An unlikely alliance is forming between the Labour Party and Conservative MPs sceptical about the government’s net zero objective. The issue on which they are uniting – and where they may well succeed in forcing the government’s hand – is scrapping VAT on domestic fuel.
The case for the policy is straightforward. Come the spring, the country will face a substantial cost-of-living squeeze. Inflation is expected to be around 6 per cent and energy prices, in particular, will be rising fast. The energy price cap will have to be lifted, likely to increase household costs by £500 a year.
At the same time, tax increases, including the rise in National Insurance contributions announced in September last year to fund additional health and social care expenditure, are due to take effect, costing a typical household £600 a year.
If the cost of living is increasing because of rising taxes and rising energy prices, the argument goes, an obvious response would be to cut taxes on household energy bills and scrap the 5 per cent VAT on domestic fuel – at least temporarily. This would save a typical household £90 per year. The cost to the Exchequer is not negligible (it would have cost £1.7bn last year) but should not result in the Chancellor breaking his fiscal rules (particularly if it’s only “temporary”).
The spring, of course, is also politically important because it is the run-up to the May local elections which, if they go badly for the Conservatives, might trigger an attempt by Conservative MPs to remove Boris Johnson as party leader and Prime Minister. It would be no surprise if Johnson gave MPs what they want.
In this event, Labour will claim victory, as will Conservative backbenchers. The government will boast that it is doing all it can to be on the side of hard-pressed energy consumers while also pointing to a benefit of Brexit (we could not reduce VAT on domestic fuel below 5 per cent as a member of the EU). This would be a more substantial policy than putting a crown stamp on a pint glass.
It is hard to see who will oppose the policy. So let me do so.
There are three objections to cutting VAT on domestic fuel in terms of policy coherence.
First, if we are worried about the poorest not being able to pay for their fuel bills, there are much better targeted policies than cutting VAT for everyone. For example, we could give the poor more money by increasing the generosity of Universal Credit and pension credit. Cutting VAT will mean that, in cash terms, those households with large houses will usually benefit the most.
Second, such a policy would be inconsistent with any serious attempt to lower carbon emissions.
Those pushing for a VAT cut from the Conservative benches are generally sceptical about the government’s net zero requirement. Their argument is that the net zero target is an elitist project with little democratic legitimacy that will impose costs on the British public. From previous experience, they believe that there is a rich political seam to mine here.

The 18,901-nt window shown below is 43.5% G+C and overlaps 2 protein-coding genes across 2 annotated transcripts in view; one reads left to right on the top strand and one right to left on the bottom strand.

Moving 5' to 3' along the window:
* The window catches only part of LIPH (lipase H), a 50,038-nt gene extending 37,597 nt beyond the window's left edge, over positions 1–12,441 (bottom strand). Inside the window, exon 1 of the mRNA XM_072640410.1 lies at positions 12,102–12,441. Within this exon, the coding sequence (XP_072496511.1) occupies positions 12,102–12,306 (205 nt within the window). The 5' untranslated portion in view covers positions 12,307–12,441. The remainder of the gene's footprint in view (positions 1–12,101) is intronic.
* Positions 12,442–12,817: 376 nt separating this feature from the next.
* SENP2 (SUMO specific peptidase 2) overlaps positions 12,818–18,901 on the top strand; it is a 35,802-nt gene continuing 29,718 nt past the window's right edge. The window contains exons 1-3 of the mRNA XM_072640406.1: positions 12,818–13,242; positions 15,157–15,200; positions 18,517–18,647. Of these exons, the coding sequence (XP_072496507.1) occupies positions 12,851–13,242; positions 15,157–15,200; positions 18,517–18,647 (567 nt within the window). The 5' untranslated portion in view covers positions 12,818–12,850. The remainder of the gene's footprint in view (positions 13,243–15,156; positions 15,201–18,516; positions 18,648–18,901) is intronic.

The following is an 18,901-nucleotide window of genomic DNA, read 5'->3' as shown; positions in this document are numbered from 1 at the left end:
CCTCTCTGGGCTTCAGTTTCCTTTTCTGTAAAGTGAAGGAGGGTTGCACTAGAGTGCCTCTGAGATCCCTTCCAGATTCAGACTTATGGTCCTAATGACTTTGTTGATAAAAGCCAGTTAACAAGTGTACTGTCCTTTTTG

At one level, they have a point. Governments and opposition parties rarely acknowledge that net zero will come with costs. This will, at some point, result in a backlash and that backlash may be imminent.
If we are serious about reducing carbon emissions, however, we should put a price on carbon. This would encourage consumers to reduce their carbon emissions and encourage investors to invest in low-carbon alternatives.
One does not have to be a hardcore climate pessimist to believe this is a sensible approach. Even Bjørn Lomborg, who argues in his 2020 book False Alarm that the risks of climate change are generally overstated, believes that a carbon tax is necessary.
To work properly, a carbon tax should be consistent across various forms of activity. The problem here is that domestic fuel is, compared with other forms of carbon-emitting activities such as manufacturing and driving, already under-taxed. As the Institute for Fiscal Studies says, domestic fuel – even with a 5 per cent rate of VAT – is “effectively subsidised”. Abolishing VAT would increase that subsidy and make our approach to carbon taxes even less coherent. (So much, by the way, for Labour’s climate change credentials if they are outflanked by Lomborg.)
Third, cutting VAT on domestic fuel would open up a debate on VAT rates that will only result in one of our more efficient and better-designed taxes becoming much more complicated.
I pity future tax ministers who will face a long queue of industry bodies arguing that the answer to any particular problem requires a reduced or zero rate of VAT for their particular sector. Once upon a time, ministers could happily dismiss most of these calls by pointing out that their hands were tied by EU rules. This is no longer the case, and a cut in VAT on domestic fuel will make it harder to resist the lobbying.
VAT works best when it is broad-based. In future, the VAT tax base will face constant pressure to be narrowed with a multiplicity of rates. Our tax system will become yet more complex.
There may well be a happy cross-party consensus in cutting VAT on domestic fuel in the spring. The political logic may be irresistible. But, as a rational and coherent policy response to rising energy prices, it would be a mistake.